Co-production of ethanol and squalene using a Saccharomyces cerevisiae ERG1 (squalene epoxidase) mutant and agro-industrial feedstock
Biotechnology for Biofuels
Genetically customised Saccharomyces cerevisiae that can produce ethanol and additional bio-based chemicals from sustainable agro-industrial feedstocks (for example, residual plant biomass) are of major interest to the biofuel industry. We investigated the microbial biorefinery concept of ethanol and squalene co-production using S. cerevisiae (strain YUG37-ERG1) wherein ERG1 (squalene epoxidase) transcription is under the control of a doxycycline-repressible tet0 7 -CYC1 promoter. The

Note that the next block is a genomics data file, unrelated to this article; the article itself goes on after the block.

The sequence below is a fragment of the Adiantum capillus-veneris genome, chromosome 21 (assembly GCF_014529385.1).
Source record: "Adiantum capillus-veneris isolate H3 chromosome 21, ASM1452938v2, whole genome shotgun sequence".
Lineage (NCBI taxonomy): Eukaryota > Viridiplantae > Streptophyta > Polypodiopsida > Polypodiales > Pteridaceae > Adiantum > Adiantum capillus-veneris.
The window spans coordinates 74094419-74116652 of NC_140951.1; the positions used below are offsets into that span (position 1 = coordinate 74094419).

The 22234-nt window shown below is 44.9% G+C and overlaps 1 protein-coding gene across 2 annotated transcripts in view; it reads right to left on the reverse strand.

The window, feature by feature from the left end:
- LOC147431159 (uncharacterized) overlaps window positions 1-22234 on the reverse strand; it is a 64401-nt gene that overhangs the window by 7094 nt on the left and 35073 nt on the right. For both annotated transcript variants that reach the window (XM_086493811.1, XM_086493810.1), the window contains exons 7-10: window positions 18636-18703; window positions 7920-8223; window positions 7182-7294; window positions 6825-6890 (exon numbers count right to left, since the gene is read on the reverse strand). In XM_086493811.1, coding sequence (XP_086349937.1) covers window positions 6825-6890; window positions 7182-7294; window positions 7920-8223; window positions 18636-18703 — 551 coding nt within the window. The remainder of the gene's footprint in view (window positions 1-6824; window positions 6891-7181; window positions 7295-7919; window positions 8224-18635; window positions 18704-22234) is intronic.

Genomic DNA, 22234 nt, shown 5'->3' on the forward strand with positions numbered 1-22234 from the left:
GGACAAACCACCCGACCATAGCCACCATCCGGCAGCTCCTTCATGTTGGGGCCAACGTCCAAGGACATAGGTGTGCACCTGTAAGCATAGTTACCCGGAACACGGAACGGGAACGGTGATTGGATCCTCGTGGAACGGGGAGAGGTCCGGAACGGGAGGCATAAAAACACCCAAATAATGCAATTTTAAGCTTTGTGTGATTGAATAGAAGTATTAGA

... oter. The production of ethanol and squalene by YUG37-ERG1 grown using agriculturally sourced grass juice supplemented with doxycycline was assessed. Results: Use of the tet0 7 -CYC1 promoter permitted regulation of ERG1 expression and squalene accumulation in YUG37-ERG1, allowing us to circumvent the lethal growth phenotype seen when ERG1 is disrupted completely. In experiments using grass juice feedstock supplemented with 0 to 50 μg doxycycline mL −1 , YUG37-ERG1 fermented ethanol (22.5 [±0.5] mg mL −1 ) and accumulated the highest squalene content (7.89 ± 0.25 mg g −1 dry biomass) and yield (18.0 ± 4.18 mg squalene L −1 ) with supplements of 5.0 and 0.025 μg doxycycline mL −1 , respectively. Grass juice was found to be rich in water-soluble carbohydrates (61.1 [±3.6] mg sugars mL −1 ) and provided excellent feedstock for growth and fermentation studies using YUG37-ERG1. Conclusion: Residual plant biomass components from crop production and rotation systems represent possible substrates for microbial fermentation of biofuels and bio-based compounds. This study is the first to utilise S. cerevisiae for the co-production of ethanol and squalene from grass juice. Our findings underscore the value of the biorefinery approach and demonstrate the potential to integrate microbial bioprocess engineering with existing agriculture.